Skip to main content

Abigail Dillen's blog

Transmission lines.

Picture a rambling old house that began life as a cottage in the 1920s and kept growing with a series of ramshackle additions over the following decades. Every time you fix something, another thing goes wrong. If it’s not the leaky roof, it’s the burst pipes, or the faulty wiring. In other words, it’s a money pit. Either you lay a new foundation and modernize the place or you fritter away a fortune on the spot fixes that never last.

The Cheswick coal fire power plant in Springdale, PA.

Last month, we celebrated EPA's announcement that it is proposing first-ever limits on carbon pollution from power plants, the nation's biggest contributors to climate change.  After years of paralysis in Washington, there is a real prospect of national action on climate that will shrink the U.S. carbon footprint and set the stage for more productive international negotiations in Paris, where the president may now arrive with new leverage and even some moral authority for a change.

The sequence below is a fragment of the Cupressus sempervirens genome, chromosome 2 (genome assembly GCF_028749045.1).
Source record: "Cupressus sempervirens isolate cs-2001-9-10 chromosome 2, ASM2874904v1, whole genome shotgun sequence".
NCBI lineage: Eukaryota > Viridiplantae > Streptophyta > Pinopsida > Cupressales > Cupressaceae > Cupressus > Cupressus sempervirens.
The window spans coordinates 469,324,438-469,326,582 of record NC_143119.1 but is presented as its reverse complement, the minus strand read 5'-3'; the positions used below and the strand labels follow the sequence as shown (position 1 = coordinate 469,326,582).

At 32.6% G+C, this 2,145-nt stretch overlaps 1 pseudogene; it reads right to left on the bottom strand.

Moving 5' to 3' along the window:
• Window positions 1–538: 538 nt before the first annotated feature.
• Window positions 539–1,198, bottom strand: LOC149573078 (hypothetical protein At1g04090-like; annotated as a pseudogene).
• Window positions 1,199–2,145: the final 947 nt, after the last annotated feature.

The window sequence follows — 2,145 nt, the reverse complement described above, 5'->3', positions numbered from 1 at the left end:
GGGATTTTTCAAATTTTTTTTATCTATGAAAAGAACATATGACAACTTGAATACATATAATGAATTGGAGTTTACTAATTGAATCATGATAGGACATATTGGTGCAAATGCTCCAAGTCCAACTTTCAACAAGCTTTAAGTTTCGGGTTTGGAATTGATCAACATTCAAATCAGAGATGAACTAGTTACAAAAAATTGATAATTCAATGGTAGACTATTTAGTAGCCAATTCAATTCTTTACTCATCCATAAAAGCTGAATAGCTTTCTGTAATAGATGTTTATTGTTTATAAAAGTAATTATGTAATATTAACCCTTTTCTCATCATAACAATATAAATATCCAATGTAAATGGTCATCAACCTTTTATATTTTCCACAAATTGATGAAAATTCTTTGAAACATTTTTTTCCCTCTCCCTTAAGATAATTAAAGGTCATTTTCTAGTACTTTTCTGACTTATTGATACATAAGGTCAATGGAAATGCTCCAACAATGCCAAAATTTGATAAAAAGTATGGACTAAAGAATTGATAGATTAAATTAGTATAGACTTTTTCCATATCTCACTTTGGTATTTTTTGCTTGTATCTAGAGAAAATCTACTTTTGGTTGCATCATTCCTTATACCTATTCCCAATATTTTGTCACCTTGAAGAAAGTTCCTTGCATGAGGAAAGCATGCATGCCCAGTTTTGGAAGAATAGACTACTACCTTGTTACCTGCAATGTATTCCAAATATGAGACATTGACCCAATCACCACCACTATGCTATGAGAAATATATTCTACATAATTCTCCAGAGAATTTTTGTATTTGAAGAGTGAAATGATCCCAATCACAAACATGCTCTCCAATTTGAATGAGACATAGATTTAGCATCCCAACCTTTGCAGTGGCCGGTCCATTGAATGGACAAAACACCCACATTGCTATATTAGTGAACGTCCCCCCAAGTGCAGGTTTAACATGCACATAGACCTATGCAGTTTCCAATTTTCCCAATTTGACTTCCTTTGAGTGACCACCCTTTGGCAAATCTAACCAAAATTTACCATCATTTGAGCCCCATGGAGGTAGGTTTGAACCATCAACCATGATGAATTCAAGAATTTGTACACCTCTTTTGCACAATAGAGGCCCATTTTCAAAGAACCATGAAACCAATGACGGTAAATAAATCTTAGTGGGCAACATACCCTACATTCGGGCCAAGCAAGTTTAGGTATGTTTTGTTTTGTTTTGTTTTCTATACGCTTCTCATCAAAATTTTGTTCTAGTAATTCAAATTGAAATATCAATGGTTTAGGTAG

A coal-fired power plant.

This op-ed originally ran on October 11, 2013, on LiveScience's Expert Voices: Op-Ed & Insights.

The latest report from the Intergovernmental Panel on Climate Change cements the urgency for U.S. leaders to move boldly and quickly on climate change, and the most logical place to start is the nation's fleet of power plants.